7 Best Vegan Protein Sources
7 best vegan protein sources
When I was first considering a vegan lifestyle, I was so incredibly fearful that I wouldn’t be able to get enough protein and I would in turn, lose muscle (such a dumb reason, I know).
As I researched “best vegan protein sources” across the internet, majority of articles recommended foods like quinoa, nuts, and broccoli. While these foods do contain a few grams of protein, they are not what I would classify as a vegan protein source.
For instance, one ounce of almonds has 6 grams of protein, but 14 grams of fat and 6 grams of carbs! The calories from the fat content far exceed the protein, making almonds more of a source of healthy fat, not a vegan protein source.
Nonetheless, I was dead set on going vegan, and I started to extensively research plant-based foods that were very high in protein. Turns out there are lots of vegan protein sources out there, that are not just tofu!
(*Disclosure: Some of the links below are affiliate links, meaning, at no additional cost to you, I will earn a commission if you click through and make a purchase.)
Here are my favorite high protein vegan foods that I incorporate into my diet:
1. Naked Pea Protein Powder
(For one serving = two scoops)
When I went vegan, I knew I would have to say goodbye to whey protein and hello to pea protein (I legit threw out over 20lbs of whey protein powder). I had tried pea protein powder in the past, but the taste was horrible. It tasted like I was drinking soil or liquid grass.
Now, I wouldn’t say Naked Pea Protein powder is tasty with just water or almond milk. However, it tastes amaaaazing if you turn it into a smoothie bowl! I make vegan protein smoothie bowls every morning with either the Vanilla or Chocolate Naked Pea Protein Powder, soy milk, and fruits like bananas, strawberries, mangos, acai blend, etc. If you prefer a sweeter taste, you can also add a packet or two of sweetener.
2. Butler’s Soy Curls
(1 serving = ¾ cup)
I came across this soy-based, vegan protein source on Amazon and I am so happy I discovered these things. You are supposed to soak the soy curls in water first, then add them to any dish like veggie sautés, pastas, soups, etc.
However, I actually eat them raw (they are crunchy!) and sprinkle on nutritional yeast (adds a cheesy flavor), plus a pinch of garlic salt. I also add them to salads as “croutons”. Overall, these Soy Curls are extremely versatile and high in protein.
3. Nutritional Yeast
(1 serving = 2 tablespoons)
If you are missing cheese as a vegan, nutritional yeast is about to become your new BFF. Nutritional yeast is a food additive made from an organism called Saccharomyces Cerevisiae. It is first grown on molasses and then harvested, washed, and dried with heat to deactivate the organism (totally safe, I promise).
Nutritional yeast is packed with protein, and is also high in B-vitamins, folic acid, selenium, and zinc.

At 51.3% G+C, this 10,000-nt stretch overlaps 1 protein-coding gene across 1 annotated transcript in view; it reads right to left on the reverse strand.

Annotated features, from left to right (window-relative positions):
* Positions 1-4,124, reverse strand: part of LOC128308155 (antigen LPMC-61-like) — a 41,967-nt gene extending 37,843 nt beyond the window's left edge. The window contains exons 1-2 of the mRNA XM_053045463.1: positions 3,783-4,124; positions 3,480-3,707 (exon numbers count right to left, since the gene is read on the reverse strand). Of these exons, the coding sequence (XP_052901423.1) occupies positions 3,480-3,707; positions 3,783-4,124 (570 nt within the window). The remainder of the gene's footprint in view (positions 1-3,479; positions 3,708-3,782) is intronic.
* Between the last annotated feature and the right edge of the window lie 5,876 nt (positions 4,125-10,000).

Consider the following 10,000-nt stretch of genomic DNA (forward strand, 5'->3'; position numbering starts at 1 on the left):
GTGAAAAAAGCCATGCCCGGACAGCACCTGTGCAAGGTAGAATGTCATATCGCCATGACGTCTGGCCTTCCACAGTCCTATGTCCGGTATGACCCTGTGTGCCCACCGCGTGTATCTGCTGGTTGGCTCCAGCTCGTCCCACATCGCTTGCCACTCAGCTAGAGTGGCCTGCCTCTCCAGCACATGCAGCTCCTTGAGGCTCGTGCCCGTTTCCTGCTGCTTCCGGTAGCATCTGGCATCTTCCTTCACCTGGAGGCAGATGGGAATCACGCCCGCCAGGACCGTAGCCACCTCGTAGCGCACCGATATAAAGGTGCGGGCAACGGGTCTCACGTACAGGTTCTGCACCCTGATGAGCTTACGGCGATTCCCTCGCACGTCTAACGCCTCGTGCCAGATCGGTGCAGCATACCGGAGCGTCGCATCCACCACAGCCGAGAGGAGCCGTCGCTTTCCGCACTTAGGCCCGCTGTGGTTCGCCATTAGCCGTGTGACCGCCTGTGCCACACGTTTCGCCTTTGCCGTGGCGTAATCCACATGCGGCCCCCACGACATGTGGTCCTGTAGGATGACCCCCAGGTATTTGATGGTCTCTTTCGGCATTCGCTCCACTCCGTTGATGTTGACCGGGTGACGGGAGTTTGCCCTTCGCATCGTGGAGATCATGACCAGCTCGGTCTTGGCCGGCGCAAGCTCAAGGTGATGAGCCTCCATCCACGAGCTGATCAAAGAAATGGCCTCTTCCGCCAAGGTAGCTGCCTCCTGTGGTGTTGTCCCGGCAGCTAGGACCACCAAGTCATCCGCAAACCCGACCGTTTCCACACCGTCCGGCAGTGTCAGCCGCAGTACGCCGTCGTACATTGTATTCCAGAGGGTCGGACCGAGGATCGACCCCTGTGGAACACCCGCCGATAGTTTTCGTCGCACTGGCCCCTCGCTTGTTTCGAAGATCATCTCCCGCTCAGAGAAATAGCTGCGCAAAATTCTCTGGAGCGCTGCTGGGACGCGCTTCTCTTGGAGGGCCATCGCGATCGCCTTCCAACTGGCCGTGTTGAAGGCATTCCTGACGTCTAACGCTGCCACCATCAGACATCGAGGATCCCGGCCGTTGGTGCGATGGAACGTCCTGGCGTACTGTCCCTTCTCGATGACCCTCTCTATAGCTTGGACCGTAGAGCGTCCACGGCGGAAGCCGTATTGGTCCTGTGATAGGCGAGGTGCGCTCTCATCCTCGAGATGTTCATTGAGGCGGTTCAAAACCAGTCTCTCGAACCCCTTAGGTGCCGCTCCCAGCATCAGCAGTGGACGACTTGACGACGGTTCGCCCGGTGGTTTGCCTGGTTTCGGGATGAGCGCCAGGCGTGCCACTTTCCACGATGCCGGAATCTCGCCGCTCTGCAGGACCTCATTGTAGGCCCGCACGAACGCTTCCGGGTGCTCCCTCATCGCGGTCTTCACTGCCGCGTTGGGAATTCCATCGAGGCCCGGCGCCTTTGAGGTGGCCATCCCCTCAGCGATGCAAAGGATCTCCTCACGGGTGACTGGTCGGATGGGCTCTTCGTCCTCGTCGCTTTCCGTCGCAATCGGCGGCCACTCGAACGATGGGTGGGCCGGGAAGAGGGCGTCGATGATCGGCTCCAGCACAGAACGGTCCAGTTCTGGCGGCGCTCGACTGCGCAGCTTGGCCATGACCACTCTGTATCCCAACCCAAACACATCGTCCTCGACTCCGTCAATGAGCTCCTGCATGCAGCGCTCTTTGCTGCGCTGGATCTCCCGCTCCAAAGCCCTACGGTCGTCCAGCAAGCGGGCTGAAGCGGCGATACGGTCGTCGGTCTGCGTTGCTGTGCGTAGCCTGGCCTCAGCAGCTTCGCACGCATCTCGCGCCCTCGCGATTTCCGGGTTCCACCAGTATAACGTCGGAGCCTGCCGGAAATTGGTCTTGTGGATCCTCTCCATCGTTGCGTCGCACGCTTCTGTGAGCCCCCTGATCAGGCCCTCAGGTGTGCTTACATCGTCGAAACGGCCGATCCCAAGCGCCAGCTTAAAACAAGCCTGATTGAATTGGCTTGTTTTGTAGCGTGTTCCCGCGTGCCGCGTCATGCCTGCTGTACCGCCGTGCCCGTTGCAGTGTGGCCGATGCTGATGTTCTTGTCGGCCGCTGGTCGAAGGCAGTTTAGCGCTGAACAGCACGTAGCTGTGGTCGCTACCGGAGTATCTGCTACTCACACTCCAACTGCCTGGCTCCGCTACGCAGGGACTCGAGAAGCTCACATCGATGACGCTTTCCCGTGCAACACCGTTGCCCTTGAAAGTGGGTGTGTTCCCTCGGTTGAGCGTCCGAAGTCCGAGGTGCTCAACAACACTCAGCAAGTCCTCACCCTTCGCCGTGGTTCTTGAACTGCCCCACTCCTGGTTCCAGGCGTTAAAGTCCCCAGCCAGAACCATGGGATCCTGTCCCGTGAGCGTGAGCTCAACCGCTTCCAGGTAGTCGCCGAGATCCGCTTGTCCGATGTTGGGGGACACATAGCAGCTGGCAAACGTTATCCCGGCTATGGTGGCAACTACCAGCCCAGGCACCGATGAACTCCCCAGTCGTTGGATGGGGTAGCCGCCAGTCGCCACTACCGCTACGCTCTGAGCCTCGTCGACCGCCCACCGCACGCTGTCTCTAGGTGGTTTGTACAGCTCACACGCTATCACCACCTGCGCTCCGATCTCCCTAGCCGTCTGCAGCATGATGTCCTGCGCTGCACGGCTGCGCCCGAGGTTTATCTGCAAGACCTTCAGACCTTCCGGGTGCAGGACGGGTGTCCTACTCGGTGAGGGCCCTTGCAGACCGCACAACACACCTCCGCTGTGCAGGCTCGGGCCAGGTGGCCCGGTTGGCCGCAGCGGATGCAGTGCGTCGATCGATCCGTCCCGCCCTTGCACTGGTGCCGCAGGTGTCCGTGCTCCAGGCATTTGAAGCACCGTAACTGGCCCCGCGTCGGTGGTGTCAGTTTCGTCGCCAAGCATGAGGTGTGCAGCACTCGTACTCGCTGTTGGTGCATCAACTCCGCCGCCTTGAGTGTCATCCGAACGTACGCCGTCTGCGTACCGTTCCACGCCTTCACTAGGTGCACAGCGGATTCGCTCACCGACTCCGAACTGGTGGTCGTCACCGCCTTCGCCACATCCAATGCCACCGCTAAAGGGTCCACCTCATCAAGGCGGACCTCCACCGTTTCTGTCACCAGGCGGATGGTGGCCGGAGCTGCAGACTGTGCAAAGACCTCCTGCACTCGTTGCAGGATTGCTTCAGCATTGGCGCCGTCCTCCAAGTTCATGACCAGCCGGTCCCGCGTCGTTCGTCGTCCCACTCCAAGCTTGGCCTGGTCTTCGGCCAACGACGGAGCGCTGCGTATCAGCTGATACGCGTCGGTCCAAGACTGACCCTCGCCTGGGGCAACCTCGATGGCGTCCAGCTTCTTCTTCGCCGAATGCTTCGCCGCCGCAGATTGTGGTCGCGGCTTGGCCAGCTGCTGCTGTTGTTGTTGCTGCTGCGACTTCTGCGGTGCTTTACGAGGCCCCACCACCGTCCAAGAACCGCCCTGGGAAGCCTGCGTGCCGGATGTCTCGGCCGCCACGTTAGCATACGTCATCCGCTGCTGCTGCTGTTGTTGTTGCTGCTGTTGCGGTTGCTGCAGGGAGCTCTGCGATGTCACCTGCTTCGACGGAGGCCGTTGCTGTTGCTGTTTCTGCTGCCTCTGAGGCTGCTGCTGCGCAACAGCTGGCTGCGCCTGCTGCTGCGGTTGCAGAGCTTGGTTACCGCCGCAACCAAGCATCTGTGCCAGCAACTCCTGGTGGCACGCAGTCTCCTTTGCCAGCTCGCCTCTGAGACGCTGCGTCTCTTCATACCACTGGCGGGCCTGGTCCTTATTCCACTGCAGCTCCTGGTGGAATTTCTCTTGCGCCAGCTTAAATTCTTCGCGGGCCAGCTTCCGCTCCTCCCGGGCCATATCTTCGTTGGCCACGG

My favorite way to consume nutritional yeast is sprinkling it on popcorn, salads, any savory dish, or using it to make a vegan-friendly mac ‘n’ cheese.
(1 serving = ⅓ cup)
Pronounced “say-tahn”, seitan is a vegan meat substitute made from wheat gluten. Seitan has a relatively neutral taste, making it super versatile for savory vegan dishes. This is one of the most high protein, non-soy based vegan foods out there. SO good.
5. Edamame Pasta
(1 serving = 2oz)
So this isn’t exactly a pure vegan protein source (the carbohydrate content is nearly equal to the protein), BUT this edamame pasta is insanely high in protein compared to your typical spaghetti noodle. Cook it up Italian style with tomato sauce and almond cheese, or turn it into an Asian noodle stir fry with veggies and soy sauce. Delish!
(1 serving = ½ cup)
Tempeh is a soy-based, vegan protein source made from fermented cooked soybeans. While tempeh is a bit higher in fat content, it’s still packed with protein. Tempeh has a dense, chewy texture with a pretty versatile flavor that tastes a bit nutty and earthy.
Since I’m a lazy cook, I usually just sauté tempeh in coconut aminos and stir fry it with some veggies.
(1 serving = ½ cup)
Ah, tofu. Probably one of the most popular, well-known vegan protein sources out there. Tofu is made from the curds of soybeans that are then pressed into soft, white blocks. By itself, tofu is pretty bland and tasteless.
When I first tried tofu, I absolutely despised it. The texture, consistency, lack of flavor… seemed like I was just eating a soggy sponge (ew).
But tofu can actually be freaking delicious if you know how to cook it right!
For starters, I would recommend the extra firm tofu for a better consistency. You’ll also want to press the tofu down to remove some of the water. After you’ve seasoned the tofu, you can fry it up, grill it, or bake it to get a crispier crust.
Now, who says you can’t build muscle and be vegan? :)